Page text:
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By Daulton Dickey | August 26, 2005

Shin Kazama is an enigmatic Japanese pilot turned mercenary who’s been tricked into joining a group of mercenary pilots engaged in a war inside the Kingdom of Aslam. Receiving money for every enemy fighter jet he blasts out of the sky, he’s intent on earning the 1.5 million dollars one is required to buy out their contract before their three-year term is served.

“Area 88” presents us with a few themes so common in anime that they’ve become cliché. We’re treated to a mysterious protagonist who appears to be selfish and concerned with nothing but his own being, but who, as the show progresses, we learn that his seemingly selfish acts are actually defensive maneuvers to protect and conceal a deep, personal wound. Though the first three episodes of “Area 88” don’t reveal those scars, they do a good job of foreshadowing them.

Through the first three episodes presented here, we’re introduced to a ragtag group of mercenaries, some young, some old, some experienced, some not, who risk their lives and limbs fighting for a country that is not theirs, for causes they don’t believe in, and, in some cases, for money they’ll never see.

The show is structured around a photojournalist who has come to the mysterious Area 88 air force base to document the inner working of the mercenary camp. A Japanese man, he immediately latched onto the enigmatic Shin and attempts to turn him into a hero of sorts, while harboring secrets of his own.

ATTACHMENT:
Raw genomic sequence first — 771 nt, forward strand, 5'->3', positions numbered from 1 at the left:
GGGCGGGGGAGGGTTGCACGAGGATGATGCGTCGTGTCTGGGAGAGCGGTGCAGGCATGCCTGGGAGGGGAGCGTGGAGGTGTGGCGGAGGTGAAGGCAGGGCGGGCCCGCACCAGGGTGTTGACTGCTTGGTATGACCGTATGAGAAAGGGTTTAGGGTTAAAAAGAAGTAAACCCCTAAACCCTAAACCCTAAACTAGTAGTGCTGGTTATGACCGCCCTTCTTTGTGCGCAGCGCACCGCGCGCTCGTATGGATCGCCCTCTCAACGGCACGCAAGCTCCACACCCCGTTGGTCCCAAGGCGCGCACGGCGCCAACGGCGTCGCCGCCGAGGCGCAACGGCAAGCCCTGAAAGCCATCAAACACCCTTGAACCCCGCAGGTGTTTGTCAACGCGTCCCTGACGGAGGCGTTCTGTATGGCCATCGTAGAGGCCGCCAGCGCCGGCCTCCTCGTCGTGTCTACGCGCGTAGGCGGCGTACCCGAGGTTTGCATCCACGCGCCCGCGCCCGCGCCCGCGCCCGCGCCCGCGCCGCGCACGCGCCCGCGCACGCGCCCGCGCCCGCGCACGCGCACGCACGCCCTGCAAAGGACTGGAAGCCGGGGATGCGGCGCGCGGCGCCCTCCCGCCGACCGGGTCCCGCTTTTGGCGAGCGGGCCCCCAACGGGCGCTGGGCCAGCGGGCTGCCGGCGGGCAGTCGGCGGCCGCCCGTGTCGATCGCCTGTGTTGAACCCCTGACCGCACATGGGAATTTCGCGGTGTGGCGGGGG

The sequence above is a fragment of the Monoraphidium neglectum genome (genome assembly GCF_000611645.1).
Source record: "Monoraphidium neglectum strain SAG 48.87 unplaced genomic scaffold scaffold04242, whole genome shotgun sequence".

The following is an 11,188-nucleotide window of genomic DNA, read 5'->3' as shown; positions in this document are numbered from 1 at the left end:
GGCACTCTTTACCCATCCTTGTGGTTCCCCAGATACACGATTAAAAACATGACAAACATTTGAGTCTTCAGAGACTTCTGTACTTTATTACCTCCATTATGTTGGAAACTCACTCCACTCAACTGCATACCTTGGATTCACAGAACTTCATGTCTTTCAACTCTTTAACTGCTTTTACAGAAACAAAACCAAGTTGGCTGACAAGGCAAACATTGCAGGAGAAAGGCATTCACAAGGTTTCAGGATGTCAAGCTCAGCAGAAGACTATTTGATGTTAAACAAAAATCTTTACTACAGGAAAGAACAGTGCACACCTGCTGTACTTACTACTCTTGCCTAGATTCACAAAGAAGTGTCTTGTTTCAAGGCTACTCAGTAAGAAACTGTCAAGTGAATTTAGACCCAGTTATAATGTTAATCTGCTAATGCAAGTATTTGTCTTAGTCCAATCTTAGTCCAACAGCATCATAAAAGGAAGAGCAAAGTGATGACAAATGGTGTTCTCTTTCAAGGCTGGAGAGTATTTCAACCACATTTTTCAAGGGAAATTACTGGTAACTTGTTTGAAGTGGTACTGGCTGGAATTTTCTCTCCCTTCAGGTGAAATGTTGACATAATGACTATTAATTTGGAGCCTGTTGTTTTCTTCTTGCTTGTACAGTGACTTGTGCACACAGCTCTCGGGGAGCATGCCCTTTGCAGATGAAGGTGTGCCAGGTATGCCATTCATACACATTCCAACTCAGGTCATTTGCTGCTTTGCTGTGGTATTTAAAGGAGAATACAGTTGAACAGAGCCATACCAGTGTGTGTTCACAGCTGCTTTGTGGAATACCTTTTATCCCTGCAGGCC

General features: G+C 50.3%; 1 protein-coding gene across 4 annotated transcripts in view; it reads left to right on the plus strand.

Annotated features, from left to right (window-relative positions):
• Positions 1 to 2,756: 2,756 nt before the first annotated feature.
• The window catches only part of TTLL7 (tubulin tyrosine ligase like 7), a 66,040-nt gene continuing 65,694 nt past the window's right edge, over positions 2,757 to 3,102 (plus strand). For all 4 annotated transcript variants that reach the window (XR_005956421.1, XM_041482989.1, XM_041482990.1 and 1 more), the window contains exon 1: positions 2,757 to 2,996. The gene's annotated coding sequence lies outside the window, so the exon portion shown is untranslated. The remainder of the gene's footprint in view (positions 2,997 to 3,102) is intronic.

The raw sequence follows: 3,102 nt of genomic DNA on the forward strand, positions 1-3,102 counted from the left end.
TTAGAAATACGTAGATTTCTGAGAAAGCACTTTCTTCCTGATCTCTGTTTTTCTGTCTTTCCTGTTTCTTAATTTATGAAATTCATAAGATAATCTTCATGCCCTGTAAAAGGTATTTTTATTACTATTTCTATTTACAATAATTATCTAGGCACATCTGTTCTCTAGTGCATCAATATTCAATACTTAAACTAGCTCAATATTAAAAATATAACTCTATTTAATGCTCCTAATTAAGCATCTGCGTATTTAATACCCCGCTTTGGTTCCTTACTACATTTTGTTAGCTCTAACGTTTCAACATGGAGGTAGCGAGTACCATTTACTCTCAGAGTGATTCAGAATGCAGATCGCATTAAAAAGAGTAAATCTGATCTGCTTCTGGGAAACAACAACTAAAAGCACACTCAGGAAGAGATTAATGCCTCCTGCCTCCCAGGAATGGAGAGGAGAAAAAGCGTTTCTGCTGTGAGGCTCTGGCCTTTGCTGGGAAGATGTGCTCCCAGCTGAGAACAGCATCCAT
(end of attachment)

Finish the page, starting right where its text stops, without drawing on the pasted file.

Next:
These episodes are slow paced. Not a whole lot goes on here and pertinent information is given sparingly. To make up for the series’ lack of progress, though, we’re treated to superb animation and some truly spectacular aerial sequences. Following the recent trend of simulating cell animation in sophisticated computer software programs, we’re introduced to fluid animation and 3D fighter jets and environments. Aerial dogfights are on a large scale and filled with suspense, drama, excitement, and, last but certainly not least, spectacle.

But the pacing ultimately proves the show’s greatest weakness. In this early stage, they show could go a few different directions, but it will lead to nowhere if its creators don’t pick up the pace and broaden the overall story arch. These three episodes are an adequate introduction to the show, however, and any die-hard anime fan should check them out. But only time will tell if the show as a whole is worth watching.

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